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ONE MAN, A STREET FELLOWSHIP, AND THE END OF VIOLENCE IN INNER-CITY AMERICA

An unlikely criminal-justice pioneer revisits his innovative, immensely successful crusade against youth homicide in America's worst neighborhoods.

Kennedy (Criminal Justice/John Jay Coll.) didn't set out to dedicate his career to crime, much less the seemingly insurmountable problem of gang-and-drug related violence plaguing America's cities and stumping even the most seasoned law-enforcement units. Rather, as an aspiring writer straight out of college, he took a job constructing teaching cases for Harvard's Kennedy School of Government. An early assignment on problem-oriented policing sent him to Los Angeles' beleaguered Watts neighborhood, one of many hit hard by the 1980s crack epidemic. Kennedy was struck by the devastating violence he witnessed and, as he plunged further into researching the problem, the horrifying trends it represented. Quickly, a few things became clear. First, guns, drugs and gangs held the keys to the downward spiral. Second, in a shockingly optimistic and humane perspective, that the real problem was, in essence, a massive misunderstanding; that is, that cops and communities wanted, at the base level, the same things, and could be brought together to work toward them. Kennedy and a few key colleagues launched what became known as the Boston Miracle (a name not sanctioned by Kennedy, who emphasized that hard work, rather than divine intervention, created the results). With a massive communication effort, including an astonishing set of forum meetings which actually brought gang members and police officers together, Kennedy's team made clear to the community their goal of stopping violence and valuing the young lives that had previously gone unnoticed. Results were swift and unprecedented—youth homicide rates halved, then quartered, and broad changes were made to communities. More importantly, the solution was not specific to Boston. Over the years, Kennedy has cloned his experiment in cities across the country, from smaller communities like Stockton, Calif., to, with significantly more effort and issues, meccas of urban blight like Baltimore. The problem has in no way been eliminated—and Kennedy emphasizes the drastic consequences when the programs falter—but progress is undeniable. A valuable text—not just for the solution, but also for the refreshing philosophy behind it.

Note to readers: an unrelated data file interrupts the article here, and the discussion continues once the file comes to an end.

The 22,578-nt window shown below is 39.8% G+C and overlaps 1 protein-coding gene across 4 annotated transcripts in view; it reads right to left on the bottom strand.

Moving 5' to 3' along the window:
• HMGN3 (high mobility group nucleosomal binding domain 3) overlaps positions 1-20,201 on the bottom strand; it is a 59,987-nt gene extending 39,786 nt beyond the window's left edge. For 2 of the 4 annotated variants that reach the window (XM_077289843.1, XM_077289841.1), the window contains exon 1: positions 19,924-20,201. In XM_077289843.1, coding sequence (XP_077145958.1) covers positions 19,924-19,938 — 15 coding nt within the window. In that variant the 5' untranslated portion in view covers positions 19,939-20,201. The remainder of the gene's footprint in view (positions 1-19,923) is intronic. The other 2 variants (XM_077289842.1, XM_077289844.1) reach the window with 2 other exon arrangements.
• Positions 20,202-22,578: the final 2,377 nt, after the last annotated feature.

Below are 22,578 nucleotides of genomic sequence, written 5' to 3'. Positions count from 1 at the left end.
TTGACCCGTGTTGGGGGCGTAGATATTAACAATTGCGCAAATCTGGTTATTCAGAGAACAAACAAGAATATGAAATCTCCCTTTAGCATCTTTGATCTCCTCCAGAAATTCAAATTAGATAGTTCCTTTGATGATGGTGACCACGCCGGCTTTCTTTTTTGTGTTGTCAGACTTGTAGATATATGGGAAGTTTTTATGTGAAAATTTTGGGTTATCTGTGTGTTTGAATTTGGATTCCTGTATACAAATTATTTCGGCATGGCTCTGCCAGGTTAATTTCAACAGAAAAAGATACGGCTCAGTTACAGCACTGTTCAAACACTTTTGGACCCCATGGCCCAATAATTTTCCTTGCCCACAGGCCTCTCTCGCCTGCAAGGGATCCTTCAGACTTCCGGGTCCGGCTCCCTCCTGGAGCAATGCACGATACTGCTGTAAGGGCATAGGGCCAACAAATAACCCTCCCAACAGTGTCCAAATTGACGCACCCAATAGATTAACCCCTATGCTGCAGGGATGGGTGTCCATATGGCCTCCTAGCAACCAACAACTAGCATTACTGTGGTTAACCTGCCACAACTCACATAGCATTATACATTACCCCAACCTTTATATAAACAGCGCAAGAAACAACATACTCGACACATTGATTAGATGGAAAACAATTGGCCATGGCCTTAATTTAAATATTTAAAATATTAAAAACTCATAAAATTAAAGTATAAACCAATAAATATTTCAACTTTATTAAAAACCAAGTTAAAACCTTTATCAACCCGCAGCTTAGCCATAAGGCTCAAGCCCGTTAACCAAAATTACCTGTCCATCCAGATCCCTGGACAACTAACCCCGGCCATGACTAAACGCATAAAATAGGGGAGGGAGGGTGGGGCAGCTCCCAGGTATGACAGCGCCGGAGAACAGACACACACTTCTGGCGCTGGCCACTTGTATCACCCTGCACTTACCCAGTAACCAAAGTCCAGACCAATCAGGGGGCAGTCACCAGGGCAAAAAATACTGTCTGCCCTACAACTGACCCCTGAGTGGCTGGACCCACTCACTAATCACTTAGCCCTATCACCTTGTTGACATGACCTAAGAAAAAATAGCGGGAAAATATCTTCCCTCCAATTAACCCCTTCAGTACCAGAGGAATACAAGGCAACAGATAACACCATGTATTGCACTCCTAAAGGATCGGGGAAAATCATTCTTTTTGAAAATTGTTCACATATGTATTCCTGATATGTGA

Pub Date: Oct. 1, 2011

ISBN: 978-1-60819-264-9

Page Count: 320

Publisher: Bloomsbury

Review Posted Online: July 26, 2011

Kirkus Reviews Issue: Aug. 15, 2011

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Not an easy read but an essential one.

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HOW TO BE AN ANTIRACIST

Title notwithstanding, this latest from the National Book Award–winning author is no guidebook to getting woke.